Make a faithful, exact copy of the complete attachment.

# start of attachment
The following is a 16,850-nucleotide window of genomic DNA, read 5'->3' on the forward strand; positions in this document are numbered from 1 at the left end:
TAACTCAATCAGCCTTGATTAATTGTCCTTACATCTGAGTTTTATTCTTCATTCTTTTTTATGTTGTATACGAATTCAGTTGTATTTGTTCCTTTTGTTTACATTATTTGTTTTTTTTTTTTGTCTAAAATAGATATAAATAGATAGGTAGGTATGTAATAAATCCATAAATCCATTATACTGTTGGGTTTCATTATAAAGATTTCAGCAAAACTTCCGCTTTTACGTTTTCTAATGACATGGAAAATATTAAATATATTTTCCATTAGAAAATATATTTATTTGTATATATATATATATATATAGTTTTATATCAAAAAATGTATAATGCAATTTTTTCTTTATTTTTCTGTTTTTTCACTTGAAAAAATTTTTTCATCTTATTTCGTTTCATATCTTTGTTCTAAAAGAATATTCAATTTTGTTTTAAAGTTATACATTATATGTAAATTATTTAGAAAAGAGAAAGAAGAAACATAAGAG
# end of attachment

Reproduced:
The following is a 16,850-nucleotide window of genomic DNA, read 5'->3' on the forward strand; positions in this document are numbered from 1 at the left end:
TAACTCAATCAGCCTTGATTAATTGTCCTTACATCTGAGTTTTATTCTTCATTCTTTTTTATGTTGTATACGAATTCAGTTGTATTTGTTCCTTTTGTTTACATTATTTGTTTTTTTTTTTTGTCTAAAATAGATATAAATAGATAGGTAGGTATGTAATAAATCCATAAATCCATTATACTGTTGGGTTTCATTATAAAGATTTCAGCAAAACTTCCGCTTTTACGTTTTCTAATGACATGGAAAATATTAAATATATTTTCCATTAGAAAATATATTTATTTGTATATATATATATATATATAGTTTTATATCAAAAAATGTATAATGCAATTTTTTCTTTATTTTTCTGTTTTTTCACTTGAAAAAATTTTTTCATCTTATTTCGTTTCATATCTTTGTTCTAAAAGAATATTCAATTTTGTTTTAAAGTTATACATTATATGTAAATTATTTAGAAAAGAGAAAGAAGAAACATAAGAG